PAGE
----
Friday, February 15, 2008


Britain "soft touch" for Islamist attackers: think-tank
by Michael Thurston

LONDON (AFP) - Britain is a "soft touch" for Islamist extremists who target the country's "fragmenting, post-Christian society," a respected think-tank warned Friday.

The country is crippled by a lack of cultural self-confidence, fuelled by "misplaced deference" to multi-culturalism that leaves it vulnerable to threats from home and abroad, said the Royal United Services Institute (RUSI).

The government rejected the report, saying Britain has a "detailed and robust strategy for countering international terrorism."

But the think-tank, an internationally recognised authority on defence and security issues, called for a comprehensive rethink of security stategy including the creation of a new powerful cabinet committee.

"The United Kingdom presents itself as a target, as a fragmenting, post-Christian society, increasingly divided about interpretations of its history, about its national aims, its values and its political identity," it said in a report.

"That fragmentation is worsened by the firm self-image of those elements within it who refuse to integrate.

"The country's lack of self-confidence is in stark contrast to the implacability of its Islamist terrorist enemy... We look like a soft touch. We are indeed a soft touch, from within and without."

The report comes a week after head of the Anglican church, Archbishop of Canterbury Rowan Williams, triggered a storm by saying the introduction of Islamic sharia law in Britain was "unavoidable."

The comments re-ignited a debate about the potential for division among ethnic communities in Britain, particularly the country's 1.6 million Muslims, at a time when the government is trying to promote a more cohesive society.

The notion of multiculturalism, promoted for decades in Britain's ethnically diverse society, has come under increasing question in recent years amid successive waves of immigration.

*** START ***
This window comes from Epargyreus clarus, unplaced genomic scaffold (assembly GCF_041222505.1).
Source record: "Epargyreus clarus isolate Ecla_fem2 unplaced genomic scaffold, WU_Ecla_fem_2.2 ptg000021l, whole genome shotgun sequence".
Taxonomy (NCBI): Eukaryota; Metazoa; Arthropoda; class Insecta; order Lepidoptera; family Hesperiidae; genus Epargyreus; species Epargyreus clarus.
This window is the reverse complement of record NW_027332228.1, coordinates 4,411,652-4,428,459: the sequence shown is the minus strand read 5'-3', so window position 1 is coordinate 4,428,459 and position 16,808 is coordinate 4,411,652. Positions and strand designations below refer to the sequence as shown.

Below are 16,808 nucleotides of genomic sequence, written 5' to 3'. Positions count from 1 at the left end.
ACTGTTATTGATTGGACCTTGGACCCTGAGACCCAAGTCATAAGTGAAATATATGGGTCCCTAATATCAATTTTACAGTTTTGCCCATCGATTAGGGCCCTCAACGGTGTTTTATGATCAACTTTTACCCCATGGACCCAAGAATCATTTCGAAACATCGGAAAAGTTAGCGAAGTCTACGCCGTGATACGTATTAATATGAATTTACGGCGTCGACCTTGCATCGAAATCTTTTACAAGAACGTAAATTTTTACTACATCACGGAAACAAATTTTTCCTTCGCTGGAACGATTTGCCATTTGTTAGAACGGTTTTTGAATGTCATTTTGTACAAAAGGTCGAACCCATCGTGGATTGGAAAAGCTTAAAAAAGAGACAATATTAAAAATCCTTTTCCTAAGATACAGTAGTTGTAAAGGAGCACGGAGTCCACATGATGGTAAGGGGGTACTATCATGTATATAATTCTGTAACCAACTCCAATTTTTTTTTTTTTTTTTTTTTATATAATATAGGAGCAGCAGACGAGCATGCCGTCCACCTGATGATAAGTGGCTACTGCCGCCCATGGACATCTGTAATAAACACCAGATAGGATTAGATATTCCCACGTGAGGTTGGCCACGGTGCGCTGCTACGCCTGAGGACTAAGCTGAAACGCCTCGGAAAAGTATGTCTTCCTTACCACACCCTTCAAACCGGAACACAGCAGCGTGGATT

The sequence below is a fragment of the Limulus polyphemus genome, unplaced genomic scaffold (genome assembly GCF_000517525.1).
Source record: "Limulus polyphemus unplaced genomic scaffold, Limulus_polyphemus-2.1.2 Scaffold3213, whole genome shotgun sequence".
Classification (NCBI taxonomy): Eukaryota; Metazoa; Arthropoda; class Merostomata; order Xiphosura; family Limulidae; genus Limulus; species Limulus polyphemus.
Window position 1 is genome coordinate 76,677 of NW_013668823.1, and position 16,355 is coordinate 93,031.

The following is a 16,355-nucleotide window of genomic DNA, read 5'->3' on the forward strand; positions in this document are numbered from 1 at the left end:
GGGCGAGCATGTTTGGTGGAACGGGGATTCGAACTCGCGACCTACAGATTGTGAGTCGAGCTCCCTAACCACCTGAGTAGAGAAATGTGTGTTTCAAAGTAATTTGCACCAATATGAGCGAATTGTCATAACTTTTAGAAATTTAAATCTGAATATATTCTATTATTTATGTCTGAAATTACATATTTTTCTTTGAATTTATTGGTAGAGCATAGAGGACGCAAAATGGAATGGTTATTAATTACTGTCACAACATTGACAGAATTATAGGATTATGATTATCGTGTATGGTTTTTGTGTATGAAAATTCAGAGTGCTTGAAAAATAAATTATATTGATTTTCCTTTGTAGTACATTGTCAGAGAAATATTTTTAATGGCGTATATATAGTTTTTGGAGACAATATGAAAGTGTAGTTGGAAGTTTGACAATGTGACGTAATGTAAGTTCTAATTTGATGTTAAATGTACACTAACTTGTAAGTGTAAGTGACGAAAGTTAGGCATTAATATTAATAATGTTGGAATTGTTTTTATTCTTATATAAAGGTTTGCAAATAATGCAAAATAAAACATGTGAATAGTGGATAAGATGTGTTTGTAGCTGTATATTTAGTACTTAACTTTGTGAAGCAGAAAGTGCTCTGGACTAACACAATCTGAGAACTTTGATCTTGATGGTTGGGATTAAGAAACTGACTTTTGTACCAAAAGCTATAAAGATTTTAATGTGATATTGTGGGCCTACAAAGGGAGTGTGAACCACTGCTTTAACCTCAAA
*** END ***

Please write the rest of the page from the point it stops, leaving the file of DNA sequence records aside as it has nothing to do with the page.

Britain, the main ally of the United States in the anti-terrorism strategy launched after the September 11, 2001 attacks, has been on high alert ever since suicide bombers killed 52 people on the London underground in July 2005.

The RUSI report specifically called for the creation of a new comittee of senior ministers, officials and defence chiefs to co-ordinate security policy.

"It warns that social fragmentation is "worsened by the lack of leadership from the majority which in mis-placed deference to 'multiculturalism' (has) failed to lay down the line to immigrant communities."

This led to an "undercutting (of) those within (immigrant communities) trying to fight extremism," it added.

As well as terrorism, the report also highlighted the mounting economic threat of China and India, the risks of climate change and the resurgence of Russian nationalism.


"We have a detailed and robust strategy for countering international terrorism and by establishing the Office of Security and Counter Terrorism we have ensured that our policy is better co-ordinated than ever.

"The government firmly rejects the claim that the United Kingdom is a fragmented society," he added.

Pertinent Links:

1) Britain "soft touch" for Islamist attackers: think-tank

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